Congress approved several federal coronavirus stimulus checks during the COVID-19 pandemic. These stimulus checks helped millions of people across the country, and there are several data points that prove this. Still, there are many who argued that the federal government didn’t do enough to help Americans. Recent data from the Federal Reserve, however, suggests otherwise.
Federal Coronavirus Stimulus Checks And Wealth Creation
Data from the Federal Reserve shows a drastic rise in the aggregate amount of cash that Americans have on hand. According to the Federal Reserve, American households collectively had about $1 trillion of cash or cash equivalent in their accounts in the fourth quarter of 2019.
However, as of the second quarter of 2022, the aggregate balance in the accounts rose to $4.7 trillion, per the data from the Federal Reserve. This increase in wealth is the highest in more than seven decades of collected data.
Many attribute this drastic surge in checking account balances to federal coronavirus stimulus checks. There is another piece of data to back up this belief.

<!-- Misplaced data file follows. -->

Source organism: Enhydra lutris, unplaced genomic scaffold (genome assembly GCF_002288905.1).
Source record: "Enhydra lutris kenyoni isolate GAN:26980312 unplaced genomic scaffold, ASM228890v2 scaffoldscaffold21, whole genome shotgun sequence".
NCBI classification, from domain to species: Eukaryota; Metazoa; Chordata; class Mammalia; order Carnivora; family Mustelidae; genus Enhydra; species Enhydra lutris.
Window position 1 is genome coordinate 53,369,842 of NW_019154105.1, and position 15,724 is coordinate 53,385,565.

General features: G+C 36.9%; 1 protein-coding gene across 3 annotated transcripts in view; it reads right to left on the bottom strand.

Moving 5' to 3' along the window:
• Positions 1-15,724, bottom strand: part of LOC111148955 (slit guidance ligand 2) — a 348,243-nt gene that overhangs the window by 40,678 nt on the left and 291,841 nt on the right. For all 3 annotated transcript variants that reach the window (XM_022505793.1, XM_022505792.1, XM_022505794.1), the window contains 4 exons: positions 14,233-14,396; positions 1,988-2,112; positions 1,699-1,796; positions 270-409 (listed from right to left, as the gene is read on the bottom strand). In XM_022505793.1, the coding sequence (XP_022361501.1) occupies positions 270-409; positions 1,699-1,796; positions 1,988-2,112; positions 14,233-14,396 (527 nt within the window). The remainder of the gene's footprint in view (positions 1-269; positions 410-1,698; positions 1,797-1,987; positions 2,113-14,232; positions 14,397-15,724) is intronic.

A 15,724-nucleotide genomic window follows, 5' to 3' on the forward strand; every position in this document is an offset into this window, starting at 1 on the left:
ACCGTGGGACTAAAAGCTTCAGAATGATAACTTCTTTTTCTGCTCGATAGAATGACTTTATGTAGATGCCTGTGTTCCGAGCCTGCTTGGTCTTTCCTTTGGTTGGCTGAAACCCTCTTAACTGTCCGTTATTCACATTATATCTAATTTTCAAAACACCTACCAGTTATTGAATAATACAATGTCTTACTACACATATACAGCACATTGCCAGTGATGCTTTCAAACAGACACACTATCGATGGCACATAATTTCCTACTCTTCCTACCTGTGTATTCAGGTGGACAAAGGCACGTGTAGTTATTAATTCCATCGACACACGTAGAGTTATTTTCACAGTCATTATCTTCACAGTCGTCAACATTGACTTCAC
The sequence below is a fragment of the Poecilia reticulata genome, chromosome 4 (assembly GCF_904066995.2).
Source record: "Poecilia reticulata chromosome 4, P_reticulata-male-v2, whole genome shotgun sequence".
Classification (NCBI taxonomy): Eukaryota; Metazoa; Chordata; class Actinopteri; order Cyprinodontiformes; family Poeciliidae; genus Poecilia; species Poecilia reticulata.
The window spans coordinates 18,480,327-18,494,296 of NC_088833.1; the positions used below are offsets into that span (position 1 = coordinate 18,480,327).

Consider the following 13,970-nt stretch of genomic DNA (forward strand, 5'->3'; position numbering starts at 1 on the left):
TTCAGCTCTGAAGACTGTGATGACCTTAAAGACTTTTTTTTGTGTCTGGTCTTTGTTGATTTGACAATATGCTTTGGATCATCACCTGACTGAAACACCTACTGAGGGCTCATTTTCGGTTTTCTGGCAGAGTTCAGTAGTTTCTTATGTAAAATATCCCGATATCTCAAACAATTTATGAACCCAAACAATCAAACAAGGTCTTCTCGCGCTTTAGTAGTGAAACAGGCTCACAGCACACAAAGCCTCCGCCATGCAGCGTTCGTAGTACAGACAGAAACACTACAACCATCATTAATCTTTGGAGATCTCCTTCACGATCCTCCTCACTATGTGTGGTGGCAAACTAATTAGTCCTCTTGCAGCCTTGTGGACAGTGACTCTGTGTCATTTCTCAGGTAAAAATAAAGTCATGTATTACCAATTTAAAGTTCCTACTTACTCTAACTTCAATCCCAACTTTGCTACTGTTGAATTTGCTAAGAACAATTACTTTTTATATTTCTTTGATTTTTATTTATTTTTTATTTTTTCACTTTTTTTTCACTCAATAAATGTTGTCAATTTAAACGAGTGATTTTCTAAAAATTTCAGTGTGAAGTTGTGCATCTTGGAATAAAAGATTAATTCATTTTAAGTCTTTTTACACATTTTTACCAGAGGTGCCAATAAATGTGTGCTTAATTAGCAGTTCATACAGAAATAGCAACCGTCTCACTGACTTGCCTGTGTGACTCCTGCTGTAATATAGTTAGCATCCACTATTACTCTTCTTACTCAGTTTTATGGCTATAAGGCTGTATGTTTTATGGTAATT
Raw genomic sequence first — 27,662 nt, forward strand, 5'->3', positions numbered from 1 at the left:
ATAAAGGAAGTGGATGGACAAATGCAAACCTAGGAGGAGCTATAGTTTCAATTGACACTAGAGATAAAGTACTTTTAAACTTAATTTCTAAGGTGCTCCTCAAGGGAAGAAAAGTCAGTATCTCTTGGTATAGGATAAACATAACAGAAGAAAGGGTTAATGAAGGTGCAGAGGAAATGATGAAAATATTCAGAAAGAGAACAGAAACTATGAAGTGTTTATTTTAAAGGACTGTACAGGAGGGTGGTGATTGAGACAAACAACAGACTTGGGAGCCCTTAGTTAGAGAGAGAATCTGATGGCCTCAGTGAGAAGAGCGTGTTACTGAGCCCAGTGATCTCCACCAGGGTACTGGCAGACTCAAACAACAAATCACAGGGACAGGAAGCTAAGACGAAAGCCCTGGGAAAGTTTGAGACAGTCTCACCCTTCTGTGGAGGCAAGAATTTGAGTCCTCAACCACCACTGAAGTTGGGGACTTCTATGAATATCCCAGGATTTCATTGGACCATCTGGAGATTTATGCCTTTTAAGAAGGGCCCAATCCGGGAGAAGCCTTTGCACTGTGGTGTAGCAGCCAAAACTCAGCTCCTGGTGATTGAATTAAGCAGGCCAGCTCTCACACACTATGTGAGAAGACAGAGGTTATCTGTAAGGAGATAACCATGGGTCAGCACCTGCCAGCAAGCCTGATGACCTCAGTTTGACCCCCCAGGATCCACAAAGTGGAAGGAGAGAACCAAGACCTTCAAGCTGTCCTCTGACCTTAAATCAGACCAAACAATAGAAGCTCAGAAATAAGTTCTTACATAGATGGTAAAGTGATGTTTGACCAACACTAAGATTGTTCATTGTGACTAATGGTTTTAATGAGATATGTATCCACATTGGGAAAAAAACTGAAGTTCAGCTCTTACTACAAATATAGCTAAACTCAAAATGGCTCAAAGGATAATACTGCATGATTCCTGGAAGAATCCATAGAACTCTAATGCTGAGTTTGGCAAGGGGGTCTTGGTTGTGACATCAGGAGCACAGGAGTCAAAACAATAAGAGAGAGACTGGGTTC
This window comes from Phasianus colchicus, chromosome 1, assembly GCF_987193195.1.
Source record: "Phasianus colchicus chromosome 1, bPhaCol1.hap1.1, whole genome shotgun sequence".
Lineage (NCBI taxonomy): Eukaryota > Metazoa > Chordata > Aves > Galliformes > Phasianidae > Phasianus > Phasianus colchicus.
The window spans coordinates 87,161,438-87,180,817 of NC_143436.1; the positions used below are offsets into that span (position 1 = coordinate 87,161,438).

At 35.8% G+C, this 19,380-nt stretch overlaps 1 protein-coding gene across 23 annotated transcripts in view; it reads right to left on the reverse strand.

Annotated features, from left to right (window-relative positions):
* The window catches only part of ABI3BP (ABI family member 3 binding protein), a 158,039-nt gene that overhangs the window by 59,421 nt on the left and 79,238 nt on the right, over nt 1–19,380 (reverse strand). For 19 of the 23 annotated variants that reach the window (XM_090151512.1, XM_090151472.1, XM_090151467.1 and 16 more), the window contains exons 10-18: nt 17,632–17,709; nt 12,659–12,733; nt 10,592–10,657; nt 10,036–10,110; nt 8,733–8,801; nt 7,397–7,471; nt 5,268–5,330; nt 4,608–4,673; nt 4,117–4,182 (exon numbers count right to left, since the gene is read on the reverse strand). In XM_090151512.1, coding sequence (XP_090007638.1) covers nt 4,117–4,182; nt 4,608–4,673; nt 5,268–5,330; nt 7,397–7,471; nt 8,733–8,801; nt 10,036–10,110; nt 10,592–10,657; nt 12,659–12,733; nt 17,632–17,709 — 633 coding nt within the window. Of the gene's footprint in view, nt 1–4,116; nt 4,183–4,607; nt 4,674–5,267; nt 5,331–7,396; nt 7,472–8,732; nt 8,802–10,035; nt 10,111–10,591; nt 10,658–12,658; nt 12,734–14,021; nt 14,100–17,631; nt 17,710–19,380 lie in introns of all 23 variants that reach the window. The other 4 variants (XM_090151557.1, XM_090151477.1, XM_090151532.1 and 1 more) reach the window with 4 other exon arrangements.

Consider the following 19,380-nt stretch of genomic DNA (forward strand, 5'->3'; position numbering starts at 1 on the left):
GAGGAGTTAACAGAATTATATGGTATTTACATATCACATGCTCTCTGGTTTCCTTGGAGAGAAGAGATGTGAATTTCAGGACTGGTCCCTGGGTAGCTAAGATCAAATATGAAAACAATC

As per the data from the U.S. Bureau of Economic Analysis, the savings rate in the country jumped to 17% in 2020. It was the highest personal savings rate since 1944 when people saved about 28% of their income during World War II.
It must be noted that the federal coronavirus stimulus checks added up to around $1.5 trillion. However, the fact that the balance in bank accounts grew much more than that suggests that people used the money smartly, such as investing in assets that offered them attractive returns.
Apart from wise investing, the increase in wealth could also be attributed to stimulus benefits at the state level. Since the COVID-19 pandemic, many states have come up with one or more of such benefits. Some states are still continuing to send stimulus money in one form or another.
Did The Federal Government Give Out Too Much Money?
The federal government approved three rounds of stimulus checks since the COVID-19 pandemic. The first round of $1,200 was approved in March 2020 under the CARES Act, the second round of $600 in December 2020 under the Coronavirus Relief Act, and the third round of $1,400 was approved in March 2021 under the American Rescue Plan Act.
Many argue that the federal coronavirus stimulus checks could have been more targeted. As per an estimate, about 9% of taxpayers received the stimulus money whether they needed it or not.
There are arguments that the number of people actually spending the stimulus money dropped as more stimulus money was approved. Americans largely used the first stimulus check toward household spending, while the later checks were typically used to pay down debt or put in savings. Such a trend was visible across all income levels.
Many also believe that too much money handed out is also responsible for the current record high inflation rate.
This article originally appeared on ValueWalk
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